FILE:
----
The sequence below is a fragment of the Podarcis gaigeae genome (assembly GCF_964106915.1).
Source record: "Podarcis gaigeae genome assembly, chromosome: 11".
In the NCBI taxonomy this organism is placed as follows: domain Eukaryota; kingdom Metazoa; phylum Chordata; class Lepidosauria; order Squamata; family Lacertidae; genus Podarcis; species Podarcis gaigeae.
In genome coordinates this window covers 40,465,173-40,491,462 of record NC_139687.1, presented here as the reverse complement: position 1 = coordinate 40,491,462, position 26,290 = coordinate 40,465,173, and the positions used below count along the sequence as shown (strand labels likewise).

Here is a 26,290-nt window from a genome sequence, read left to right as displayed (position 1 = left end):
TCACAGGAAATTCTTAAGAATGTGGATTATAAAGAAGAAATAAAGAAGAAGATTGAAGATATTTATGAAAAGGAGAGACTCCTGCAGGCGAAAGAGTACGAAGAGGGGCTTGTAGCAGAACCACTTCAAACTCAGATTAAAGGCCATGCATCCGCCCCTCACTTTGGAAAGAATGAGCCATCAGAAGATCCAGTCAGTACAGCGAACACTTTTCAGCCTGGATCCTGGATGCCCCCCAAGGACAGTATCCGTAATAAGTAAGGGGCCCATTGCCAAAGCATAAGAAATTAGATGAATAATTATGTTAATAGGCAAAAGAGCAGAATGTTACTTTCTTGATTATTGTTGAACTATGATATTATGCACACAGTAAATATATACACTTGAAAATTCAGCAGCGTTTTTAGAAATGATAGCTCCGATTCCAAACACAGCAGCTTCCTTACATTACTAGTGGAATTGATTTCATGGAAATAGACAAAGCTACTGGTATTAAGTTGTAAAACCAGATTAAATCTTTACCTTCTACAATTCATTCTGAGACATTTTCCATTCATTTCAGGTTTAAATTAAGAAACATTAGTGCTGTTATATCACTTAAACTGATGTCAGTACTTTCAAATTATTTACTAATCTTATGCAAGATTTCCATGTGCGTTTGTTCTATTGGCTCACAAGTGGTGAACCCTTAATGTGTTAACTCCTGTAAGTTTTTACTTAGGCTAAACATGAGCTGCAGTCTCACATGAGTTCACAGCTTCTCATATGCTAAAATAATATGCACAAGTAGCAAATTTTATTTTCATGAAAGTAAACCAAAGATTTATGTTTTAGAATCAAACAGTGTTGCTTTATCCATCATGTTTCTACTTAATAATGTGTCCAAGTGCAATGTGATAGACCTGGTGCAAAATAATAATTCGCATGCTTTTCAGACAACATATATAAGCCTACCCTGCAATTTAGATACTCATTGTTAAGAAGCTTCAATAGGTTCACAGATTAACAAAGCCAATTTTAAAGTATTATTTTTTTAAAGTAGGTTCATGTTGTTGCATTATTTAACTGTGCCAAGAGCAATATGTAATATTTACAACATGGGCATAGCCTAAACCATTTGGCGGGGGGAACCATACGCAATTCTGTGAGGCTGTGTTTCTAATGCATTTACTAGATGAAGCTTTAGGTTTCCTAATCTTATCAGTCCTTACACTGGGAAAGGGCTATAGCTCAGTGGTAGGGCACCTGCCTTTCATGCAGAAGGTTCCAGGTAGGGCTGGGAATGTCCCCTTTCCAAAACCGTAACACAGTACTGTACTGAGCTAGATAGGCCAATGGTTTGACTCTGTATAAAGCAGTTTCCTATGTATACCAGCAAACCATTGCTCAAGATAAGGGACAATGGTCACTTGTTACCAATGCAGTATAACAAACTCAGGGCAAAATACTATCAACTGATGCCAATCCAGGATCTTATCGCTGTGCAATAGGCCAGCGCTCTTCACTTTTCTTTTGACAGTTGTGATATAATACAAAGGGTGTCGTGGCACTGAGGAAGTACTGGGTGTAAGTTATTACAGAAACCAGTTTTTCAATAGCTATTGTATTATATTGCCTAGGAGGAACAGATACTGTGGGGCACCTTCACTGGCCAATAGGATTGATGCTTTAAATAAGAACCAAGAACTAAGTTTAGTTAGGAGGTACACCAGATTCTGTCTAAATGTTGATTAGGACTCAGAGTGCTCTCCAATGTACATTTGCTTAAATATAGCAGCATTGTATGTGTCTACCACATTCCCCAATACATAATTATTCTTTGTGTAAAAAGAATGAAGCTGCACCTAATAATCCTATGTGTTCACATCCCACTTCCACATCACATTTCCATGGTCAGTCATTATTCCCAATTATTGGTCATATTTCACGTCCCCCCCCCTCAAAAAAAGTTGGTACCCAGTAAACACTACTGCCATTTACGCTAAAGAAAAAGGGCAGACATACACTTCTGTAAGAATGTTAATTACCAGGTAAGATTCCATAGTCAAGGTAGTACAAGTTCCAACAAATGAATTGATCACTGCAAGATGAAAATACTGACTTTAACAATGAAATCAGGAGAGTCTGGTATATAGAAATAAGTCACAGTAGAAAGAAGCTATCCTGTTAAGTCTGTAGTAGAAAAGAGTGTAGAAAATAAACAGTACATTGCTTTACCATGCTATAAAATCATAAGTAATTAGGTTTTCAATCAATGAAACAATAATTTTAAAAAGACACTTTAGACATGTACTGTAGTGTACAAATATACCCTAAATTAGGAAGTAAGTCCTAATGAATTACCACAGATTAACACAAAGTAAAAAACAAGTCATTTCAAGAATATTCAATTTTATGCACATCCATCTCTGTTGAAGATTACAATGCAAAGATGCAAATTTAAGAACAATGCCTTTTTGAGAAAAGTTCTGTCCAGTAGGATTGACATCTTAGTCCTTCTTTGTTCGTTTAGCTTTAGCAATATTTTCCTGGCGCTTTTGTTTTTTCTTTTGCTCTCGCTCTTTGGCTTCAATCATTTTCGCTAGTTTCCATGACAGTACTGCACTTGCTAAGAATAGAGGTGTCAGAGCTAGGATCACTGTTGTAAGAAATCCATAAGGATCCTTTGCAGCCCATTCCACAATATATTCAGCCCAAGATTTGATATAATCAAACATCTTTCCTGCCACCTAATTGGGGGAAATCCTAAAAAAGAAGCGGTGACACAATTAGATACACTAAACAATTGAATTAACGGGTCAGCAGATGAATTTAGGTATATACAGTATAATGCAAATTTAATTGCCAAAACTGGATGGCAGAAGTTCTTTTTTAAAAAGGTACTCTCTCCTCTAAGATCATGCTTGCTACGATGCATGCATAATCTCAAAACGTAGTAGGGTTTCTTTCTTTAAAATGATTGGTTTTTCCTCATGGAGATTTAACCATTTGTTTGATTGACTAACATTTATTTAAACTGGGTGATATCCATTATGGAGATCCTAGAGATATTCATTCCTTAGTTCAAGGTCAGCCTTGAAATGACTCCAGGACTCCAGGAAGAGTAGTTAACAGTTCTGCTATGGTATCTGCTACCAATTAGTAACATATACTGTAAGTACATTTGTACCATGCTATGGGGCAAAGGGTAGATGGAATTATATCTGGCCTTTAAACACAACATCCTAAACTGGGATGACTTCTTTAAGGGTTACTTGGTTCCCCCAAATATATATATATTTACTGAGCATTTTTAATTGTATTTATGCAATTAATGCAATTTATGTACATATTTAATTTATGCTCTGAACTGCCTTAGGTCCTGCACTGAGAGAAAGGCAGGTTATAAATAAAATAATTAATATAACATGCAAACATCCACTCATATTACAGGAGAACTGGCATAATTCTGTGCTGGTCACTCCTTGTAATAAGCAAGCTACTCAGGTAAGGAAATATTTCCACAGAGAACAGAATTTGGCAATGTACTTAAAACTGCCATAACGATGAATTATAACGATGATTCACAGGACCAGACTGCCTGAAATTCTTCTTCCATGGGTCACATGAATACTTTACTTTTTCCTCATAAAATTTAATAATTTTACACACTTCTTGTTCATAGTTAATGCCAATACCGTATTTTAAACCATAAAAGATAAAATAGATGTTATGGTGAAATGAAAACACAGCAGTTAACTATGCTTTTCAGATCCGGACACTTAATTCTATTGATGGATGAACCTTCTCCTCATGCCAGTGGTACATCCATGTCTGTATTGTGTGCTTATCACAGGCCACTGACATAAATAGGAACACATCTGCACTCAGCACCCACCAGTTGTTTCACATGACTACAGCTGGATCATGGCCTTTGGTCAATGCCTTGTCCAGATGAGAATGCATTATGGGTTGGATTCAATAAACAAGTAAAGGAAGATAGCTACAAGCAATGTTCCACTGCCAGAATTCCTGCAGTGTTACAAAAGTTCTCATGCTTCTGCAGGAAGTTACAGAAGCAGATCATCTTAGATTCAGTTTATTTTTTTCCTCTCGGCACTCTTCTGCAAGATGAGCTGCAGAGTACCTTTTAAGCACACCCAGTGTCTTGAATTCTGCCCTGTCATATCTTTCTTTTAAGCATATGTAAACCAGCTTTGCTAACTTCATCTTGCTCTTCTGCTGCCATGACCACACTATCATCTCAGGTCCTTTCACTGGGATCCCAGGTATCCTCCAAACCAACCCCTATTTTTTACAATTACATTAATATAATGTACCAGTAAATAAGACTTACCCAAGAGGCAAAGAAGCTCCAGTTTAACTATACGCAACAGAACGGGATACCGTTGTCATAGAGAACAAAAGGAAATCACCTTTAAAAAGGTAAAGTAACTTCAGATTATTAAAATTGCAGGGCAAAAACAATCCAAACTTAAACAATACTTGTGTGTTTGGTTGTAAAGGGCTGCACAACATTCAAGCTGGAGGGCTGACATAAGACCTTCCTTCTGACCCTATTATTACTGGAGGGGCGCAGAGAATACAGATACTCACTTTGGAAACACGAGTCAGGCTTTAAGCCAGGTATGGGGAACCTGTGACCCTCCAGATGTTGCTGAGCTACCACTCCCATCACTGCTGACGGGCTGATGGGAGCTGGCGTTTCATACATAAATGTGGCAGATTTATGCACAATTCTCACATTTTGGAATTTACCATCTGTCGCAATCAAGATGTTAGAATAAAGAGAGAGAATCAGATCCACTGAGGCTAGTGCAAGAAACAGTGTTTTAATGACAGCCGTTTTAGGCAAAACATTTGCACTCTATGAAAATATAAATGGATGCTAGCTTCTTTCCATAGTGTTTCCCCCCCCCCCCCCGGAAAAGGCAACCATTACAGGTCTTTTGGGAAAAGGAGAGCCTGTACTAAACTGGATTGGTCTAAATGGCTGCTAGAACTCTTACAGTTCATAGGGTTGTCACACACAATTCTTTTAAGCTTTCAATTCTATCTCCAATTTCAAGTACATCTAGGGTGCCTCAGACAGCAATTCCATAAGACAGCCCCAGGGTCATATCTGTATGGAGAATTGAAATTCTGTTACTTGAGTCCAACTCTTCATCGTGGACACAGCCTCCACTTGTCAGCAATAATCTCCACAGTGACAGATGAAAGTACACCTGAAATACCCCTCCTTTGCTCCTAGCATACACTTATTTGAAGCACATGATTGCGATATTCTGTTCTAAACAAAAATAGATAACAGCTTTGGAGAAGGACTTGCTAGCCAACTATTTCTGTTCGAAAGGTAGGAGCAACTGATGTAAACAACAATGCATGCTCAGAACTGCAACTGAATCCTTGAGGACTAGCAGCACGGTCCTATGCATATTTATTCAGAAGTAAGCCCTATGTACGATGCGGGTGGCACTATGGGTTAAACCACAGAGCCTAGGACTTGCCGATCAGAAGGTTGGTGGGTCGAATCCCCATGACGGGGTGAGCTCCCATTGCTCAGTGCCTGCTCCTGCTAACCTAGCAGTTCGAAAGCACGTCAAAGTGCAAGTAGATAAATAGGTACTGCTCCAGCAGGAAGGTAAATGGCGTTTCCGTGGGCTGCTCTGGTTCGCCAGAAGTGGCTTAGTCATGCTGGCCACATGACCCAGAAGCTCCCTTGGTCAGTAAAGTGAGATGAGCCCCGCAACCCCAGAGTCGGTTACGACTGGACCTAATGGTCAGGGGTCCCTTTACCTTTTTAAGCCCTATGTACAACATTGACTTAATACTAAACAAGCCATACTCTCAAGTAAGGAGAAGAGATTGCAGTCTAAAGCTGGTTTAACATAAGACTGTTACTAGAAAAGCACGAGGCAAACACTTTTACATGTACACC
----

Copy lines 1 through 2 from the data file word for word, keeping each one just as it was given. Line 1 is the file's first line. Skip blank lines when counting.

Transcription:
The sequence below is a fragment of the Podarcis gaigeae genome (assembly GCF_964106915.1).
Source record: "Podarcis gaigeae genome assembly, chromosome: 11".